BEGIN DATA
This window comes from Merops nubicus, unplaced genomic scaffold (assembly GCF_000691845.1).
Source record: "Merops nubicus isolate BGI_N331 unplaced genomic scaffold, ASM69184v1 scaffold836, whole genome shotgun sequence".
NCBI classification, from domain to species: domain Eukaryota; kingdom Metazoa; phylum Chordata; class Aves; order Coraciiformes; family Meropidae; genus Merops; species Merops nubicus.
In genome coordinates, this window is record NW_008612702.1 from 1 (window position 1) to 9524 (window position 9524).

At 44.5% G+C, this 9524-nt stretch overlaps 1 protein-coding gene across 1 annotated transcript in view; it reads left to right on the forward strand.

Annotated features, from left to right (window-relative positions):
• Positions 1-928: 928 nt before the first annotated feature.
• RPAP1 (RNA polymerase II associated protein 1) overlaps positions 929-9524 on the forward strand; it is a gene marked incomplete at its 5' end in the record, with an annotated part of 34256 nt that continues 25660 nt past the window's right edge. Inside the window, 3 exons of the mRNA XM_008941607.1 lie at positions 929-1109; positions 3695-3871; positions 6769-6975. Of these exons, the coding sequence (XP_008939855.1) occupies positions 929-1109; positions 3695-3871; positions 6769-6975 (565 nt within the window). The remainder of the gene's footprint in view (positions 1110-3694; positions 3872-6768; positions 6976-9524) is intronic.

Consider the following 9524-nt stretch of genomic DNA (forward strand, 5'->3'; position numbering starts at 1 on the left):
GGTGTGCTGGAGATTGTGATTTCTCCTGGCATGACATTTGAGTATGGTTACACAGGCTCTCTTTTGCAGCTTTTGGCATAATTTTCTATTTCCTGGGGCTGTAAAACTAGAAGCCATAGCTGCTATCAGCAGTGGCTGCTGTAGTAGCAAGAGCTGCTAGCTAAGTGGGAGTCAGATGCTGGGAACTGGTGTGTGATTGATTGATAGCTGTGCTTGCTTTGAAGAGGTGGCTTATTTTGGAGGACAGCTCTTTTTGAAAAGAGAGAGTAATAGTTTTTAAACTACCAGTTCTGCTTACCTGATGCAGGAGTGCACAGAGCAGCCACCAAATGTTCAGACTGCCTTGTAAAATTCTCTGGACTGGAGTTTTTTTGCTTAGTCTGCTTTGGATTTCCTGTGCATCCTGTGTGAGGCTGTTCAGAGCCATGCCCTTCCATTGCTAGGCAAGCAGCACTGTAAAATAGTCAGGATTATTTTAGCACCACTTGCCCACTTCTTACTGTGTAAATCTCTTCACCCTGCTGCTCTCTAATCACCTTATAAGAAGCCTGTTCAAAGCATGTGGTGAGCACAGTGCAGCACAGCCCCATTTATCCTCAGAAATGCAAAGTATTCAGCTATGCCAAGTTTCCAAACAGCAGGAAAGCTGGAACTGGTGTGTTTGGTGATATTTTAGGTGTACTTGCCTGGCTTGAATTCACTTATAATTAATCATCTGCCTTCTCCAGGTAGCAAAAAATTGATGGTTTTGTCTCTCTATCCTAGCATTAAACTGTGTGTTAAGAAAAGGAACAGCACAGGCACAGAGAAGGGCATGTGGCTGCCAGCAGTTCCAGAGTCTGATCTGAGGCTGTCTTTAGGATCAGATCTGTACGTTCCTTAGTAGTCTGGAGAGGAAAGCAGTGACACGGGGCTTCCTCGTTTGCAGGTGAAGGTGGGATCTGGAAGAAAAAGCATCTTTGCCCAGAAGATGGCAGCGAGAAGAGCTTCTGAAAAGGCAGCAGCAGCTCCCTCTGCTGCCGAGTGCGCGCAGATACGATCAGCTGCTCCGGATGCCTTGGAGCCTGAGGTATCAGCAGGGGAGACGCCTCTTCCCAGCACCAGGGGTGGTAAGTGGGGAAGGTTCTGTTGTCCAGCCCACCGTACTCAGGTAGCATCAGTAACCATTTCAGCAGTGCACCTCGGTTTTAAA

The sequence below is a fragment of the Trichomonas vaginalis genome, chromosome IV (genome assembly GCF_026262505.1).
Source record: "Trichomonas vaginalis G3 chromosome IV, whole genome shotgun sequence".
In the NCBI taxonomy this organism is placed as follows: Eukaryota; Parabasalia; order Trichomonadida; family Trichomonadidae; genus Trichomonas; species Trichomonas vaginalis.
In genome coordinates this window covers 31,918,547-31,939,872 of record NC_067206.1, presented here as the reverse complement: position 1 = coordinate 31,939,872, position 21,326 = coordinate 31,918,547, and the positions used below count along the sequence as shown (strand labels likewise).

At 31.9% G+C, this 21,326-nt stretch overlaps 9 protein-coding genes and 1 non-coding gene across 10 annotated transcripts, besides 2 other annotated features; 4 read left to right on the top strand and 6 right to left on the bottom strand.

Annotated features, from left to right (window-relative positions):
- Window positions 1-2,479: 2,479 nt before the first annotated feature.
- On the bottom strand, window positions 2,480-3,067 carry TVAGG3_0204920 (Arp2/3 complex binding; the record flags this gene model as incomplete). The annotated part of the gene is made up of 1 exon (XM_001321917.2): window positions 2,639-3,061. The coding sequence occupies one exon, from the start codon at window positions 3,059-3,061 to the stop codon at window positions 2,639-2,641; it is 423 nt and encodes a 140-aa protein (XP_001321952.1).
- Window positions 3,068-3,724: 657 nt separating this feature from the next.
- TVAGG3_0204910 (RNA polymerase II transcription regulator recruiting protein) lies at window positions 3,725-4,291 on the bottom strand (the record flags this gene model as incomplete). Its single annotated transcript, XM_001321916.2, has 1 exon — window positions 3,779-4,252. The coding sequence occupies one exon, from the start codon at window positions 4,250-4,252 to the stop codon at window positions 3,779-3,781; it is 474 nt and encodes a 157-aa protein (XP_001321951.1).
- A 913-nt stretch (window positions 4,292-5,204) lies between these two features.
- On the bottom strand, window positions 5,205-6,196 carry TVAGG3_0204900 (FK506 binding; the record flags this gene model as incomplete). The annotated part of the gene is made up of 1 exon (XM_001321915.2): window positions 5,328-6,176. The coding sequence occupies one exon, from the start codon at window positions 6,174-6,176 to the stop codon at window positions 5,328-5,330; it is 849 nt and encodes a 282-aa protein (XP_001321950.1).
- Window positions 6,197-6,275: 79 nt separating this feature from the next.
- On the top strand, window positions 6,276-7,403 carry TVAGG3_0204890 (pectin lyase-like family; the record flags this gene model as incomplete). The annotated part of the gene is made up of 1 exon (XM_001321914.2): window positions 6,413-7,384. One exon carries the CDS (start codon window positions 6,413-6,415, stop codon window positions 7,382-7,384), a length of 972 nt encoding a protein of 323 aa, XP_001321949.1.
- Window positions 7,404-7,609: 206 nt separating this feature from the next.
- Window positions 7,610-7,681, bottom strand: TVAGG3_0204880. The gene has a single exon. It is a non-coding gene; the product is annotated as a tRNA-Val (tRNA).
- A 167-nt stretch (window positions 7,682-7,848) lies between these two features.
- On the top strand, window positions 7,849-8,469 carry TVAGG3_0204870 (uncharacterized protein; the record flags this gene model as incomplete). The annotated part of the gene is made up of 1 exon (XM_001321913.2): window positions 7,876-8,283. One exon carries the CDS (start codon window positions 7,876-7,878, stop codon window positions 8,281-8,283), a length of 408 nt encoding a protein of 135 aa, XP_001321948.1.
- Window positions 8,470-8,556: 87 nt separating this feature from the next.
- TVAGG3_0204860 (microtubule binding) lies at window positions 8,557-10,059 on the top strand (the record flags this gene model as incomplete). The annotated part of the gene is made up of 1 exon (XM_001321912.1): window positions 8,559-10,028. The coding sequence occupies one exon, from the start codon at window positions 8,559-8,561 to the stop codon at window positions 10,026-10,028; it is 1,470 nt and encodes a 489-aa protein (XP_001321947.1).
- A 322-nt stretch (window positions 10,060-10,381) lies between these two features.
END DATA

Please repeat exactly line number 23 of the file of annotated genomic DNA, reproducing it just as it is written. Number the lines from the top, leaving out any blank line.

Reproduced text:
- Window positions 6,197-6,275: 79 nt separating this feature from the next.